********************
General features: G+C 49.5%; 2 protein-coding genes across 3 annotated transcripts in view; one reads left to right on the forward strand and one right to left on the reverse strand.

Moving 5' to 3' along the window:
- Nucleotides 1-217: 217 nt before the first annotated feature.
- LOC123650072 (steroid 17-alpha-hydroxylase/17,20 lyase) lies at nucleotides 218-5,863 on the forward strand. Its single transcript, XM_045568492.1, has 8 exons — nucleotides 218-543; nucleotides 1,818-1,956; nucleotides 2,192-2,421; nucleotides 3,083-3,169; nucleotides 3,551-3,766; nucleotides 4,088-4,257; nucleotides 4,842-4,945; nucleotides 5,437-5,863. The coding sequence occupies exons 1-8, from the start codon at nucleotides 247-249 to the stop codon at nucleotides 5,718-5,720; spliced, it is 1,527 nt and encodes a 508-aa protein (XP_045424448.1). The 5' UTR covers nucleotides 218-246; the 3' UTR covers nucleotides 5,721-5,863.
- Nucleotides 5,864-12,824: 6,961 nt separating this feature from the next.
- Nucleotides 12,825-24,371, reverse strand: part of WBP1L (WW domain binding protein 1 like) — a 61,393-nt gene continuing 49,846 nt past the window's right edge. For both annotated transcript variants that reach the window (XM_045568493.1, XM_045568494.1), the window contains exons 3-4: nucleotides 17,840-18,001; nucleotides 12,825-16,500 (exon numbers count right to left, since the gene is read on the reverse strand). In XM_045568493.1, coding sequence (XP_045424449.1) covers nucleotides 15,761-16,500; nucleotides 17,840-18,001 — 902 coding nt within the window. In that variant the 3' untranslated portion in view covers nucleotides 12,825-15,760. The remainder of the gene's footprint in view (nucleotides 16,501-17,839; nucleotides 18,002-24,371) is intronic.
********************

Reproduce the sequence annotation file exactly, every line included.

General features: G+C 49.5%; 2 protein-coding genes across 3 annotated transcripts in view; one reads left to right on the forward strand and one right to left on the reverse strand.

Moving 5' to 3' along the window:
- Nucleotides 1-217: 217 nt before the first annotated feature.
- LOC123650072 (steroid 17-alpha-hydroxylase/17,20 lyase) lies at nucleotides 218-5,863 on the forward strand. Its single transcript, XM_045568492.1, has 8 exons — nucleotides 218-543; nucleotides 1,818-1,956; nucleotides 2,192-2,421; nucleotides 3,083-3,169; nucleotides 3,551-3,766; nucleotides 4,088-4,257; nucleotides 4,842-4,945; nucleotides 5,437-5,863. The coding sequence occupies exons 1-8, from the start codon at nucleotides 247-249 to the stop codon at nucleotides 5,718-5,720; spliced, it is 1,527 nt and encodes a 508-aa protein (XP_045424448.1). The 5' UTR covers nucleotides 218-246; the 3' UTR covers nucleotides 5,721-5,863.
- Nucleotides 5,864-12,824: 6,961 nt separating this feature from the next.
- Nucleotides 12,825-24,371, reverse strand: part of WBP1L (WW domain binding protein 1 like) — a 61,393-nt gene continuing 49,846 nt past the window's right edge. For both annotated transcript variants that reach the window (XM_045568493.1, XM_045568494.1), the window contains exons 3-4: nucleotides 17,840-18,001; nucleotides 12,825-16,500 (exon numbers count right to left, since the gene is read on the reverse strand). In XM_045568493.1, coding sequence (XP_045424449.1) covers nucleotides 15,761-16,500; nucleotides 17,840-18,001 — 902 coding nt within the window. In that variant the 3' untranslated portion in view covers nucleotides 12,825-15,760. The remainder of the gene's footprint in view (nucleotides 16,501-17,839; nucleotides 18,002-24,371) is intronic.